Tom Brady calls for players to stand united and have 'very intense negotiations' with NFL on offseason program

The debate over offseason activities and workload for players is far from finished, and a legend has gotten involved.

Buccaneers quarterback Tom Brady joined an NFL Players Association call on Friday and delivered an impassioned speech, NFL Network's Tom Pelissero reported, calling for unity among players in what Brady believes should be "very intense negotiations" with coaches on modifying offseason work rules.

"There's no f---ing pro baseball player that's throwing 95 miles per hour in mid-December," Brady said, referring to the league's offseason activities as "overly competitive" prior to providing such an example, per Pelissero.

In line with NFLPA's consistent stance on the matter, Brady leaned on the all-virtual 2020 offseason as proof that players believe it isn't necessary to bring them in for weeks of workouts and on-field sessions in late spring and early summer.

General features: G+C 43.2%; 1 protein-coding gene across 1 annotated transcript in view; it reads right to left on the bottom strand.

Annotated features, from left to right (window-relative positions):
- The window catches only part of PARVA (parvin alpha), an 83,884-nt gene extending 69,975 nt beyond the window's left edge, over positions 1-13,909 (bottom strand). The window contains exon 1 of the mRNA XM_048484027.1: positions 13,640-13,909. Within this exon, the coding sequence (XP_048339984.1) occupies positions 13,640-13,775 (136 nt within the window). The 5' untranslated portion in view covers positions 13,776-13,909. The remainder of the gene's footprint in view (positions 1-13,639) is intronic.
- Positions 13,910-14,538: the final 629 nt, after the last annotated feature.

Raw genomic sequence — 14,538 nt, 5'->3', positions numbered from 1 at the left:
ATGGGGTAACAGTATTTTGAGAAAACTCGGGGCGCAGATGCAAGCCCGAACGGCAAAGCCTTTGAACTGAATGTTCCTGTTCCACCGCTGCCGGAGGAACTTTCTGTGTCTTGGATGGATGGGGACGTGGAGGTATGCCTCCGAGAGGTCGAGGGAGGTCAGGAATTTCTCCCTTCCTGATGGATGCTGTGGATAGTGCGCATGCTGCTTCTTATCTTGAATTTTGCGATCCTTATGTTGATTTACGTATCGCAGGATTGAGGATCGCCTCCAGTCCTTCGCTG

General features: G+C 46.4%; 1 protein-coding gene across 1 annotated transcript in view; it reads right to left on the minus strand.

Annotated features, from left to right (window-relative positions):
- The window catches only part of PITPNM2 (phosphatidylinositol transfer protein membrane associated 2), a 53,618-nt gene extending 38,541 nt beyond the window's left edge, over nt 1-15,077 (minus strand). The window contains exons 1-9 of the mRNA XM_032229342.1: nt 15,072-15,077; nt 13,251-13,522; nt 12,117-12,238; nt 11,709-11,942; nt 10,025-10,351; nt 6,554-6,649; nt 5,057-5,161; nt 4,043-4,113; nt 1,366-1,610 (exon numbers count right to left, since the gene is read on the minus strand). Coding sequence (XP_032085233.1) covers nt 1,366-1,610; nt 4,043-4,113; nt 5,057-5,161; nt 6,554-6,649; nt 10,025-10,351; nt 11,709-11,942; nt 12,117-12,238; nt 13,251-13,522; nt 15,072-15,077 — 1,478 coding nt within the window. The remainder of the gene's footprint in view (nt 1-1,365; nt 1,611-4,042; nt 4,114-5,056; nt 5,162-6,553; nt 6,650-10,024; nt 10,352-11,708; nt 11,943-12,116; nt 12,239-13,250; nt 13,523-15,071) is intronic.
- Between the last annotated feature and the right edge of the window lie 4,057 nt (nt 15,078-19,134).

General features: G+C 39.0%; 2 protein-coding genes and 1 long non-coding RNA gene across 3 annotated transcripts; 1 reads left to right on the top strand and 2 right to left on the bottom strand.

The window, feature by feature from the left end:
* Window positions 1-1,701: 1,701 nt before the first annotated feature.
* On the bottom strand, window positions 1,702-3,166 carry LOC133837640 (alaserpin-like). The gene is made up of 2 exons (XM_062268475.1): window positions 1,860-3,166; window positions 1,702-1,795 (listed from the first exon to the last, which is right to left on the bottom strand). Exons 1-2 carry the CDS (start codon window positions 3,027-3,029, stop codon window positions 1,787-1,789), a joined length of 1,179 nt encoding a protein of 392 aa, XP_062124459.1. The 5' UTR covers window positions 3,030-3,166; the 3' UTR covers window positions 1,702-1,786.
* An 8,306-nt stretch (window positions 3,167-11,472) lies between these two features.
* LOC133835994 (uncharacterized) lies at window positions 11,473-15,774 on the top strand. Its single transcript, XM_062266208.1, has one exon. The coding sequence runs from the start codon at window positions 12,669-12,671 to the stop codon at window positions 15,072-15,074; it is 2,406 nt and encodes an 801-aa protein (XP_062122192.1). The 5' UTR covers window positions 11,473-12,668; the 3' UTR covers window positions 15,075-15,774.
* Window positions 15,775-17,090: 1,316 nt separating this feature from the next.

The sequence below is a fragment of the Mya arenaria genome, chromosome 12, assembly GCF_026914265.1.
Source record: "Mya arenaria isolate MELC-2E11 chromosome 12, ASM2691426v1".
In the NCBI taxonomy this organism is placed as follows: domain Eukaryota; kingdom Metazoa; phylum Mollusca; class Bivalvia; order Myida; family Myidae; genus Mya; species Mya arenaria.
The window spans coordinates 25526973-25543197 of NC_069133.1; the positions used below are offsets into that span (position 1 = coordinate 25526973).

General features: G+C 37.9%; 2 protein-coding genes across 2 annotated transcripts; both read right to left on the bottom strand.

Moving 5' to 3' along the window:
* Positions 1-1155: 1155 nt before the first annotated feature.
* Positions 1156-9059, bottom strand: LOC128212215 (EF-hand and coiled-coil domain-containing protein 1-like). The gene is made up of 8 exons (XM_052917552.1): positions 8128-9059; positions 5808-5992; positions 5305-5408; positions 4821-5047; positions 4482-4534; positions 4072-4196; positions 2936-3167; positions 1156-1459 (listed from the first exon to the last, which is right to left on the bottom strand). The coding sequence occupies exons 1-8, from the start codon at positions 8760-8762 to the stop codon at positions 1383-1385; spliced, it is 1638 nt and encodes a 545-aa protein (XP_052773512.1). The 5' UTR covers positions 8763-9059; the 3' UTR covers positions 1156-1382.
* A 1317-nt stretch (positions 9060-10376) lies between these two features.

The NFLPA continues to push for a boycott of all offseason activities prior to training camp, per Pelissero.

Pelissero added that multiple player reps said on Friday's call that they have already negotiated modified offseason work with their coaches.

The Packers are moving up their minicamp dates and will allow for virtual participation in two other OTA weeks, while the Dolphins plan to shorten days and have OTAs at a walkthrough pace, per Pelissero.

The NFL had no comment on Friday's NFLPA call, per Pelissero.

Brady is notoriously dedicated to taking care of his body with a regimented, if not eccentric, diet and workout routine that focuses more on stretching and remaining limber -- pliability is the buzzword -- than it does packing on pounds of muscle. If anyone understands the impact of the game on a player's body over the course of many years in the NFL, it's the man who just won a Super Bowl and the game's MVP at 43-years-old.

Brady's opinion, then, carries plenty of weight and won't be lost on the membership of the NFLPA. We'll see if the league and union can arrive at common ground this offseason.

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